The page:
physiologically relevant. Despite a change in nitrosylation with increased treatment, it
would be necessary to do three-dimensional protein modeling to determine whether
some sort of conformational changes were occurring within the protein structure or if
interactions with downstream proteins were being inhibited or promoted due to the
nitrosyl group presence. This work by a computational chemist would help validate
that the observed nitrosylation changes were physiologically relevant. The alternative
would be that the observed nitrosylation is merely a byproduct of increased oxidation
state within the cell, and that this increased oxidation is the more significant change,
rather than the resulting nitrosylation. Protein three-dimensional structure could be
affected by merely the change in oxidation and not be specific to a single residues
nitrosylation change.

Aggarwal BB, Bhardwaj A, Aggarwal RS, Seeram NP, Shishodia S, Takada Y.
Role of Resveratrol in Prevention and Therapy of Cancer: Preclinical
and Clinical Studies. Anticancer Res. 2004: 24, 3-60.
Alberts B, Bray D, Hopkin K, Johnson A, Lewis J, Raff M, Roberts K, Walter P.
Essential Cell Biology, Third Edition. Garland Science. 2009.
Baur J, Sinclair DA. Therapeutic Potential of Resveratrol: The In Vivo
Evidence. Nature Review Drug Discovery. 2006: 2, 493-506.
Bredt DS, Hwang PH, Snyder SH. Localization of Nitric Oxide Synthase
Indicating a Neural Role for Nitric Oxide. Nature. 1990: 347, 768-770.
Carew JS, Huang P. Mitochondrial Defects in Cancer. Molecular Cancer. 2002:
Chatteijee A. Mambo E, Sidransky D. Mitochondrial DNA Mutations in
Human Cancer. Oncogene. 2006: 25,4663-4674.
Dudley JI, Lekli I, Mukheijee S, Das M, Bertelli AAA, Das DK. Does White
Wine Qualify for the French paradox? Comparison of
Cardioprotective Effects of Red and White Wines and Their
Constituents: Resveratrol, Tyrosol and HydrozytyrosoL J. Agric. Food
Chem. 2008: 56, 20, 9362-9373.
El-Deiry W. The Role of p53 in Chemosenesitivity and Readiosensitivity.
Oncogene. 2003: 22, 7486-7495.
Forrester MT, Foster MS, Stamler JS. Assessment and Application of the Biotin
Switch Technique for Examining Protein S-Nitrosylation Under
Conditions of Pharmacologically Induced Oxidative Stress. J.
Biological Chem. 2007: 282,19, 13977-13983.

Freeman S, MacNaughton W. Ionizing Radiation Induces iNOS-Mediated
Epithelial Dysfunction in the Absence of an Inflammatory Response.
Am. J. Physiol. Gastrointest. Liver Physiol. 2000: 278, G243-G250.
Gao X, Xu YX, Divine G, Janakiraman N, Chapman RA, Gautam SC. Disparate
in vitro and in vivo Antileukemic Effects of Resveratrol, a Natural
Polyphenolic Compound Found in Grapes. J. Nutr. 2002: 132, 2076-
Giustarini D, Dalle-Donne I, Colombo R, Milzani A, Rossi R. Is Ascorbate Able
to Reuce Disulfide Bridges? A Cautionary Note. Nitric Oxide. 2008: 19,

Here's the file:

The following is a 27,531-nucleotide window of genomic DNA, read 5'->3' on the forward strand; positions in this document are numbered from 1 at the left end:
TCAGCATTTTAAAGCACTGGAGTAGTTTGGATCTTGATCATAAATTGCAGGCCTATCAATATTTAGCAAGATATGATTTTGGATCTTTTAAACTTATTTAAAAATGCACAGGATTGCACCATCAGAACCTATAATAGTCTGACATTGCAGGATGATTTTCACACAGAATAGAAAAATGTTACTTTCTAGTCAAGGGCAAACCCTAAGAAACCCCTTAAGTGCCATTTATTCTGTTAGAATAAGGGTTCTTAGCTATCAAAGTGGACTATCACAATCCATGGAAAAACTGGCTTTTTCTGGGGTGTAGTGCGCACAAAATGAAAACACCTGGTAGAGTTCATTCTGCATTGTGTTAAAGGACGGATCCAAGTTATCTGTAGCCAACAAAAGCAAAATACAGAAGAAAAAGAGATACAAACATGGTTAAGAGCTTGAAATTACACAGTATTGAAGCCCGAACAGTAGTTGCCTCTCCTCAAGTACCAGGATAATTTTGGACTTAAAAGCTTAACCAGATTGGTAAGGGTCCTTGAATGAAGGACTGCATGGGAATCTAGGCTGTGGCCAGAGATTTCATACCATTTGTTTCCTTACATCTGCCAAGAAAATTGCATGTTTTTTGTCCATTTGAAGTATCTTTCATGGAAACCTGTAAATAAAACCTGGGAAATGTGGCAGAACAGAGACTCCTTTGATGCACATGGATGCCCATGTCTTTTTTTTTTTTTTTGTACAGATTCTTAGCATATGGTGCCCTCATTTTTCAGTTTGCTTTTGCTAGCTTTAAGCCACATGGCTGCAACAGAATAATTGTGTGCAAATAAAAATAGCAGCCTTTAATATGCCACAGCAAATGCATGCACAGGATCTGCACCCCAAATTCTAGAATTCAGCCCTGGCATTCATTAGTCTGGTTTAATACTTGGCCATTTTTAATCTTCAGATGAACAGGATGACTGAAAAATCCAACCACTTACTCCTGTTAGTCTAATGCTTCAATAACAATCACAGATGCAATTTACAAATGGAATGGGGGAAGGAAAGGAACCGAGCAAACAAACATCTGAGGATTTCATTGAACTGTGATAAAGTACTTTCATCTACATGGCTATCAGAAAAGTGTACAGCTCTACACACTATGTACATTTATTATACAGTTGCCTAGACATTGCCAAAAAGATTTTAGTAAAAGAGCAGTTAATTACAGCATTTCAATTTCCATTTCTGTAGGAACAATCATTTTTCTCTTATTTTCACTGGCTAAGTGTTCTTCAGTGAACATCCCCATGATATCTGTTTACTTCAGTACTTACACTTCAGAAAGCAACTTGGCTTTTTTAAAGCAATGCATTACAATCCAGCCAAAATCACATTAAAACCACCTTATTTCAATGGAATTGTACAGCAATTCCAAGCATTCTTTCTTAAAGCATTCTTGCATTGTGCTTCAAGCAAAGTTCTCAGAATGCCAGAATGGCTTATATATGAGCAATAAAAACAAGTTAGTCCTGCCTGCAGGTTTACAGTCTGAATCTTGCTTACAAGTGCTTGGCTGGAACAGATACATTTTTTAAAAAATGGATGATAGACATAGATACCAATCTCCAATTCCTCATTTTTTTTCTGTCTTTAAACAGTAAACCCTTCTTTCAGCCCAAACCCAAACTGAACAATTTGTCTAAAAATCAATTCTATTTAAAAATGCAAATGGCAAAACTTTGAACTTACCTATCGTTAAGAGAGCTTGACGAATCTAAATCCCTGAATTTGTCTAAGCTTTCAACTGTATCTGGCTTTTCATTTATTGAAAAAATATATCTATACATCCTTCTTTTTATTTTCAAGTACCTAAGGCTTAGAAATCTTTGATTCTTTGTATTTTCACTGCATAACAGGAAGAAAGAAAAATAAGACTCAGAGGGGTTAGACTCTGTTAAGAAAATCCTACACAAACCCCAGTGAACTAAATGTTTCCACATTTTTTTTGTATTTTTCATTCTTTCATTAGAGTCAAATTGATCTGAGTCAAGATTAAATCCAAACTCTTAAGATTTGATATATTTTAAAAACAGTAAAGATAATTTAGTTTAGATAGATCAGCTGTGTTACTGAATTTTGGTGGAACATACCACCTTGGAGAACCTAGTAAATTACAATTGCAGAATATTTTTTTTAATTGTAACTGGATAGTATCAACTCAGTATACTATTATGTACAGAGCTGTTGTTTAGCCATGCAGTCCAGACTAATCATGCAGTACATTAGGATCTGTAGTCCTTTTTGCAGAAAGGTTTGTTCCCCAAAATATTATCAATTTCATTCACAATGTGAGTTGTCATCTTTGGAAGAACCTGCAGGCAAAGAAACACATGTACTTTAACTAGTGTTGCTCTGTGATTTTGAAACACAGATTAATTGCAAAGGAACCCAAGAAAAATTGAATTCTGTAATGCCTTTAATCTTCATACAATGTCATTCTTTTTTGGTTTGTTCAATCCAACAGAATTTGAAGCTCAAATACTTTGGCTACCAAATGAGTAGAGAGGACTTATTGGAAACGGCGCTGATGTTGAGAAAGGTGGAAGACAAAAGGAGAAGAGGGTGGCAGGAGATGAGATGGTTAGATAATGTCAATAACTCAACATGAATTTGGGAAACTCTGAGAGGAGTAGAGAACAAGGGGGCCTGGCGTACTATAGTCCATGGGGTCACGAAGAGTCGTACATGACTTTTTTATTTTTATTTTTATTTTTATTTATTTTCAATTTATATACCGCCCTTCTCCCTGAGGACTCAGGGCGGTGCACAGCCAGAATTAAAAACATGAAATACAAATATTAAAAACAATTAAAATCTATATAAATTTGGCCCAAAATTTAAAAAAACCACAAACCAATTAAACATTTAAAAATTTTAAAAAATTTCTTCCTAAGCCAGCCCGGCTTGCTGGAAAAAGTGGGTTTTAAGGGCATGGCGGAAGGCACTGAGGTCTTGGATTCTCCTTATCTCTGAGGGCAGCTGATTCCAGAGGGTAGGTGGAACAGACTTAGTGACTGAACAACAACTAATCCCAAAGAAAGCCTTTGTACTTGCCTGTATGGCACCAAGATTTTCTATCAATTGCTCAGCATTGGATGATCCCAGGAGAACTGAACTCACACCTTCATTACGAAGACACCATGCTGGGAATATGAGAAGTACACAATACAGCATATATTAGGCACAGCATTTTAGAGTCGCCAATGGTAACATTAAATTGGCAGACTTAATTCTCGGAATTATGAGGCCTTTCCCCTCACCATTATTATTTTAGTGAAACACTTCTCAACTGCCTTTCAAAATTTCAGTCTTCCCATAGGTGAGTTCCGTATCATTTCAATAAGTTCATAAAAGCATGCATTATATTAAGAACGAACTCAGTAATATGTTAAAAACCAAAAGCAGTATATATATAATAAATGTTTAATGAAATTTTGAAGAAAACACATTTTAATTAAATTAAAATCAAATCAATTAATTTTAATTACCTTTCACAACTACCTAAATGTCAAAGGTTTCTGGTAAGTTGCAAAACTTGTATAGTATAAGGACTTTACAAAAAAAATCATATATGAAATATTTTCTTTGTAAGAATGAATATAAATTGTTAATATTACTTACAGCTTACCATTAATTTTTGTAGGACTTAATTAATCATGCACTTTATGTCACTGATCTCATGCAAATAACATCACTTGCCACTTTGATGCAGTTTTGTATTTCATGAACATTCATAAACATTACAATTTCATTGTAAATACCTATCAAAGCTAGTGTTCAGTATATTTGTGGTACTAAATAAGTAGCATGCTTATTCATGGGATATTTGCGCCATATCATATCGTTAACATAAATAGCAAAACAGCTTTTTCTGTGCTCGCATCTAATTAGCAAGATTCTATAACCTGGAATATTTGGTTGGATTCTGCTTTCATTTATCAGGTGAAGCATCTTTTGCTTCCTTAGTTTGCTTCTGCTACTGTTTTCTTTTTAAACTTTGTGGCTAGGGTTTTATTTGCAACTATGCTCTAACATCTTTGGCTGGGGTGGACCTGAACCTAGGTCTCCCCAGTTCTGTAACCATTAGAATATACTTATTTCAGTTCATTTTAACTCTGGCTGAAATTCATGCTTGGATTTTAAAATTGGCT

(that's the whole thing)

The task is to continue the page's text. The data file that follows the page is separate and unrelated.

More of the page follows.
Goldstein S, Czapski G. Mechanism of the Nitrosylation of Thiols and Amines
by Oxygenated NO Solutions: the Nature of the Nitrosating
Intermediates. J. Am. Chem. Soc. 1996: 118, 3419-3425.
Griffith OW, Steuhr DJ. Nitric Oxide Synthases? Properties and Catalytic
Mechanism. Annu. Rev. Physiol. 1995: 57, 707-736.
Gusman G, Malonne H, Atassi G. A Reappraisal of the Potential
Chemopreventive and Chemotherapeutic Properties of RersveratroL
Carcinogenesis. 2001: 21, 8, 1111-1117.
Guzy RD, Hoyos B, Robin E, Chen H, Liu L, Mansfield KD, Simon MC,
Hammerling U, Schumacker TP. Mitochondrial Complex III is
Required for Hypoxia-Induced ROS Production and Cellular Oxygen
Hess DT, Matsumoto A, Kim SO, Marshall HE, Stamler JS. Protein
Nitrosylation: Purview and Parameters. Molecular Cell Bio. 2005: 6,
Hibbs Jr. JB, Westenfelder C, Taintor R, Vavrin Z, Kablitz C, Baranowski RL,
Ward JH, Menlove RL, McMurry MP, Kushner JP, Samlowski WE.
Evidence for Cytokine-Inducible Nitric Oxide Synthesis from L-

arginine in Patients Receiving Interleukin-2 Therapy. J. Clin. Invest.
1992: 89, 867-877.
Hirsch JD, Eslamizar L, Filanoski BJ, Malekzadeh N, Haugland RP, Beecham
JM, Haugland RP. Easily Reversible Desthiobiotin Binding to
Streptavidin, avidin, and other biotin-binding proteins: uses for
protein labeling, detection and isolation. Analytical Biochemistry. 2002
308, 343-357.
Houstis N, Rosen ED, Lander ES. Reactive Oxygen Species Have a Causal
Role in Multiple Forms of Insulin Resistance. Nature. 2006: 440, 944-
Hu Y, Rahlfs S, Mersch-Sundermann V, Becker K. Resveratrol Modulates
mRNA Transcripts of Genes Related to Redox Metabolism and Cell
Proliferation in Non-Small-Cell Lung Carcinomas. Biol. Chem. 2007:
Huang B, Chen C. An Ascorbate-Dependant Artifact that Interferes with
Interpretation of the Biotin Switch Assay. Free Radical Biology &
Medicine. 2006: 41, 562-567.
Ignarro U. Signal Transduction Mechanisms Involving Nitric Oxide.
Biochem. Pharmacol. 1991: 41, 485-490.
Jaffrey SR, Erdjument-Bromage H, Ferris CD, Tempst P, Snyder SH. Protein S-
Nitrosylation: A Physiological Signal for Neuronal Nitric Oxide.
Nature Cell Biology 2001: 3,193-197.
Jemal A, Siegel R, Ward E, Hao Y, Xu J, Murray T, Thun MJ. Cancer Statistics.
CA Cancer J Clin. 2008: 58, 71-96.
Johnson RS, Huang LE. Can Irradiated Tumors Take NO for an Answer?
Molecular Cell. 2007: 26,157-158.
Jung JW, Hwang SY, Hwang JS, Oh ES, Park S, Han IO. Ionising Radiation